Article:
8 Common Audience Targeting Mistakes Made by Businesses
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8 Common Audience Targeting Mistakes Made by Businesses

One of the most important steps in creating a business strategy is choosing a target audience. Your target audience is the group of people you’re primarily trying to reach with a given product, type of content, or website. When you better understand your target audience, you can provide them with much more relevant material, and increase your likelihood of winning new sales and long-term customer loyalty.

But how can you make sure your chosen audience is “correct,” or that you understand them? Oftentimes, new business owners and inexperienced marketers end up making critical audience targeting mistakes without even realizing it. Fortunately, most of these mistakes are preventable.

The Importance of Working With a Consultant

One of the best ways to prevent audience targeting mistakes is to work with a global management consulting firm. Experienced consultants will provide you with the resources, insights, and direction necessary to help you determine your ideal target audience—and find the right ways to target them. They’ll be capable of providing you with an external, unbiased opinion, and they’ll have the industry familiarity necessary to save you time.

The Most Common Audience Targeting Mistakes

If you choose to label, research, and target an audience on your own, or as part of a marketing team, you’ll need to be on the lookout for these high-impact mistakes—and avoid them at all costs:

  1. Targeting a market that’s too broad. Many new business owners make the mistake of targeting an audience that’s far too broad. The temptation here is rooted in a valuable idea: try to reach as many people as possible. However, if you name your audience as simply “everyone,” your messaging is going to be so vague that most people will find it irrelevant. You have to narrow down your audience to a more specific segment.
  2. Targeting a market that’s too narrow. That said, it’s also possible to target an audience segment that’s far too narrow. If you drill down far enough, you’ll eventually get an audience segment that’s too small to be relevant. The demographic factors you define will be so complex that reaching this type of person is nearly impossible—and even if you manage to reach them, they won’t provide an ample stream of revenue. Try to strike the balance here.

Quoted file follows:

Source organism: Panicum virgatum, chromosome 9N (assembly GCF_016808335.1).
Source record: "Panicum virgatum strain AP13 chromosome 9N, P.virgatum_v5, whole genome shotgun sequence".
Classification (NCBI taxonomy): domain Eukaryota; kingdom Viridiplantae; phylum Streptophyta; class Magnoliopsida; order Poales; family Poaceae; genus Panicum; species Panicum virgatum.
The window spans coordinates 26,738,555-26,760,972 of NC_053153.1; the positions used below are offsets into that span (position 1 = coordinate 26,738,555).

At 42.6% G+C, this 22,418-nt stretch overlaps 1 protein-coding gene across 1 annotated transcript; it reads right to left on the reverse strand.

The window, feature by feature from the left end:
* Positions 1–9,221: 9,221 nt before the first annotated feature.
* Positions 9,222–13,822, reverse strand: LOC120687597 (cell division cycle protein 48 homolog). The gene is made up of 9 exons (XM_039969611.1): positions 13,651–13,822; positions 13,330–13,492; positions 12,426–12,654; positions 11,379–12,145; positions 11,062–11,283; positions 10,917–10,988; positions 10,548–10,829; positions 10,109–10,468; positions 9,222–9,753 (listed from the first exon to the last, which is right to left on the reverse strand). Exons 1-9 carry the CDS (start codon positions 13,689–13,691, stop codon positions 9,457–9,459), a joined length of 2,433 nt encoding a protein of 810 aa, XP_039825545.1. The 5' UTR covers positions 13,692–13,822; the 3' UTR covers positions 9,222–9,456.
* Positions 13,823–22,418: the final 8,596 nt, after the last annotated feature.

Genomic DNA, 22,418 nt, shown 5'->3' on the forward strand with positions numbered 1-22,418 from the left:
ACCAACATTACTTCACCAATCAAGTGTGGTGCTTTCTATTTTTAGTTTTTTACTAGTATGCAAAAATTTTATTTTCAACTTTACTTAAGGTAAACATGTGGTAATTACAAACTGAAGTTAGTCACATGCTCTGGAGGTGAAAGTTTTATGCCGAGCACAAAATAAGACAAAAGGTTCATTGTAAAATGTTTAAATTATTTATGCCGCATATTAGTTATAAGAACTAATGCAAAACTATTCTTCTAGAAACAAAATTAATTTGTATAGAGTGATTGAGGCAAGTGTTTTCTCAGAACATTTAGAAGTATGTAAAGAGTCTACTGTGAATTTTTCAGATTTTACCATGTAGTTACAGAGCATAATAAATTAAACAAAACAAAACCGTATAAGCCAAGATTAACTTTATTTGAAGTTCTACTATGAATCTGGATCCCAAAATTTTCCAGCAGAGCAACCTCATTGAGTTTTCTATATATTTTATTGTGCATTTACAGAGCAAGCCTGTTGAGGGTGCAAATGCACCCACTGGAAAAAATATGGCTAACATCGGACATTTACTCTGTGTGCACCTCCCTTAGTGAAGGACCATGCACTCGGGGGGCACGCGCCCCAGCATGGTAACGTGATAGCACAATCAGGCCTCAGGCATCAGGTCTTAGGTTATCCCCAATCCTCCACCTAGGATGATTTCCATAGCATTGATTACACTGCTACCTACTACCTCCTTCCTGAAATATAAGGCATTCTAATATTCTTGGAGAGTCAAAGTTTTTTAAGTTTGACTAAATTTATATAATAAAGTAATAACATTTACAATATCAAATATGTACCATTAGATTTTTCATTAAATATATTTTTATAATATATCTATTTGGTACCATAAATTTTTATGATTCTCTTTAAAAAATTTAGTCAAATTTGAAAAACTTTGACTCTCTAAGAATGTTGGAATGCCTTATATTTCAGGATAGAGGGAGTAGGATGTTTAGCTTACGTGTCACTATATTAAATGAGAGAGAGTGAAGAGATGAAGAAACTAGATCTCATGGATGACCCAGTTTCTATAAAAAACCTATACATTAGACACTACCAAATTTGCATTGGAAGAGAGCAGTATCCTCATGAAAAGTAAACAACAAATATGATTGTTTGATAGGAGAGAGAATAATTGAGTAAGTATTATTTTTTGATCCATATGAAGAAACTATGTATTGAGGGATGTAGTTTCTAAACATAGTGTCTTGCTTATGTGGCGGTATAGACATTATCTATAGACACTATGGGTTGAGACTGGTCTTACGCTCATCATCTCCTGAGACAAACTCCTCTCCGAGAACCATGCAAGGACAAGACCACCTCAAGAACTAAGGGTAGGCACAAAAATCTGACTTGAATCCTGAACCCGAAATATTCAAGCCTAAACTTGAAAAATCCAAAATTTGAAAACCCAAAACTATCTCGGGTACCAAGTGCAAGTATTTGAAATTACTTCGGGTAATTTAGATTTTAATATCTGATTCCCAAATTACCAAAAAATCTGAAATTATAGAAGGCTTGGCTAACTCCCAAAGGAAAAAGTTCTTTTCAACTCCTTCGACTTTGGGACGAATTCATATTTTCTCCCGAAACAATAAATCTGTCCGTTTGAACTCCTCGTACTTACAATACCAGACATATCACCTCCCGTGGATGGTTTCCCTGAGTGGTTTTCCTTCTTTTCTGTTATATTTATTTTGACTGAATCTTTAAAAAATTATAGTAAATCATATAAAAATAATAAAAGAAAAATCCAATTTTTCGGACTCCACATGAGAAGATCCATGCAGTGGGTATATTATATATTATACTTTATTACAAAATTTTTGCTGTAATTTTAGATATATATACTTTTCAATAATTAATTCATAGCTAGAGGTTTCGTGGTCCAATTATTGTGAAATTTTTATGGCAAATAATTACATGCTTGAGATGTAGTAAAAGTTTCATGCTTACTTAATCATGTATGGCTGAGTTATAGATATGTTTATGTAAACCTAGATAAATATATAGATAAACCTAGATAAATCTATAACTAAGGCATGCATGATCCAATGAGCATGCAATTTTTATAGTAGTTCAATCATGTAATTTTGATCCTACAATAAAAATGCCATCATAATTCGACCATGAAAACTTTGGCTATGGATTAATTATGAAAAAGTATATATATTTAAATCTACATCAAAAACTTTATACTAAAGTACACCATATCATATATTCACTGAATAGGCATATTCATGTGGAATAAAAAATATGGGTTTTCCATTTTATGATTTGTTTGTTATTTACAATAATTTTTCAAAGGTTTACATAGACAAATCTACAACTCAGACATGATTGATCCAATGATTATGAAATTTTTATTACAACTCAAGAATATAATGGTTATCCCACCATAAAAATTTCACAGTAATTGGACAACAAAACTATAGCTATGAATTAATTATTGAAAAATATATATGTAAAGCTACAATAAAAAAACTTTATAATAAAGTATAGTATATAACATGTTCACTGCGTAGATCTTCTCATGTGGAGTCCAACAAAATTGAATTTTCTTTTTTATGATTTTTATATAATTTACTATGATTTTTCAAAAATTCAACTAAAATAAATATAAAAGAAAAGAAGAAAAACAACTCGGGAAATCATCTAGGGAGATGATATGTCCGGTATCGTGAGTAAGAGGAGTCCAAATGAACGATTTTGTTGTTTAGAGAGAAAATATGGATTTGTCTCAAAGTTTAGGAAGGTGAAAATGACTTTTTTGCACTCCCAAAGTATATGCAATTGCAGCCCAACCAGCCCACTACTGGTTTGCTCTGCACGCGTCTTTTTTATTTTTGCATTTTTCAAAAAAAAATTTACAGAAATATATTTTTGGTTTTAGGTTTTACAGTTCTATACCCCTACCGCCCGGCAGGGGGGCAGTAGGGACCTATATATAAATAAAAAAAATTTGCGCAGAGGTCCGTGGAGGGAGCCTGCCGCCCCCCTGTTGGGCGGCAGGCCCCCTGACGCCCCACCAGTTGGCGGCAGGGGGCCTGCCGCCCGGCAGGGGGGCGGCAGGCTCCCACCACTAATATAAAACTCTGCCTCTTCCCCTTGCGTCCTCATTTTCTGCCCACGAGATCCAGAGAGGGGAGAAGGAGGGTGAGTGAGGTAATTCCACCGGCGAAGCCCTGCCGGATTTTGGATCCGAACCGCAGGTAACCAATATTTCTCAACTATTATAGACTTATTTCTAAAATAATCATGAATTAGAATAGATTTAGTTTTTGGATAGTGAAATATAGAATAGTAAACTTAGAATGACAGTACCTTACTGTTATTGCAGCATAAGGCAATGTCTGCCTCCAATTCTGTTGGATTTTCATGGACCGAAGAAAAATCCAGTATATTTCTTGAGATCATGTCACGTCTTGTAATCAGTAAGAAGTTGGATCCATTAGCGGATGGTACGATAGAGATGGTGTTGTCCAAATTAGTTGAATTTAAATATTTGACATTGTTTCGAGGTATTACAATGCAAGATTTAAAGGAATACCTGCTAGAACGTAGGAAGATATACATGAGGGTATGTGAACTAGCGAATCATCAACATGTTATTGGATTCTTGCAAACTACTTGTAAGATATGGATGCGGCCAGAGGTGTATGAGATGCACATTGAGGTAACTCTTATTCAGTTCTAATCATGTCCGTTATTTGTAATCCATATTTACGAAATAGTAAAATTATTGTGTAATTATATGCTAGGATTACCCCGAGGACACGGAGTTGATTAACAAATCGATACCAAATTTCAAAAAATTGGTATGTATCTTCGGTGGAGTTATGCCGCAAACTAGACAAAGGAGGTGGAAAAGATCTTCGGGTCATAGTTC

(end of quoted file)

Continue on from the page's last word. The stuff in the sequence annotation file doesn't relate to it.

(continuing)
3. Reaching people who can’t buy from you. Just because a target audience might be interested in what you have to sell doesn’t mean they’re going to be valuable. It’s possible, and a major mistake, to target people who can’t actually buy from you. For example, while toddlers and young children may have the “pester power” to influence their parents’ buying decisions, marketing to them directly isn’t always a good idea.
  4. Defining a market too vaguely. When you’re defining a target audience, you need to be as specific as possible. It needs to be clear to you and to your team if you’re going to execute on your strategy properly. If your terms are too vague, or if you don’t know what you’re looking for, you’re not going to be able to market effectively.
  5. Focusing too much on demographic factors. Most people immediately think of potential target audiences in terms of demographic factors, like age, gender, and education level. While these can be valuable, if you focus too much on them, you’ll end up neglecting the psychological profiles of your target audience members. Think less about what they look like, and more about how they think and make decisions.
  6. Relying on broad segments instead of personalization. It’s easy to segment an audience into distinct categories, but if you’re going to be successful, your business also needs to think about personalization. How are you going to offer individualized product and service options to your customers? Broad segments can help you in your marketing endeavors, but it isn’t the be-all, end-all.
  7. Refusing to develop customer personas. Customer personas are valuable tools not just to help you solidify your idea of your target audience, but also to explain that target audience to new marketers on your team. This isn’t just an empty exercise; it will force you to follow through on your ideas, and conceptualize them in live practice.
  8. Relying on instincts rather than research. It’s tempting to define your target audience based on how you think they operate, rather than how they actually operate, but you should avoid this. Always base your ideas and conclusions on objective, provable facts.

Targeting an audience isn’t the easiest phase of developing your business, but it’s one of the most important. With the right target audience in place, and a better understanding of how they operate, you’ll be much better able to serve them well.

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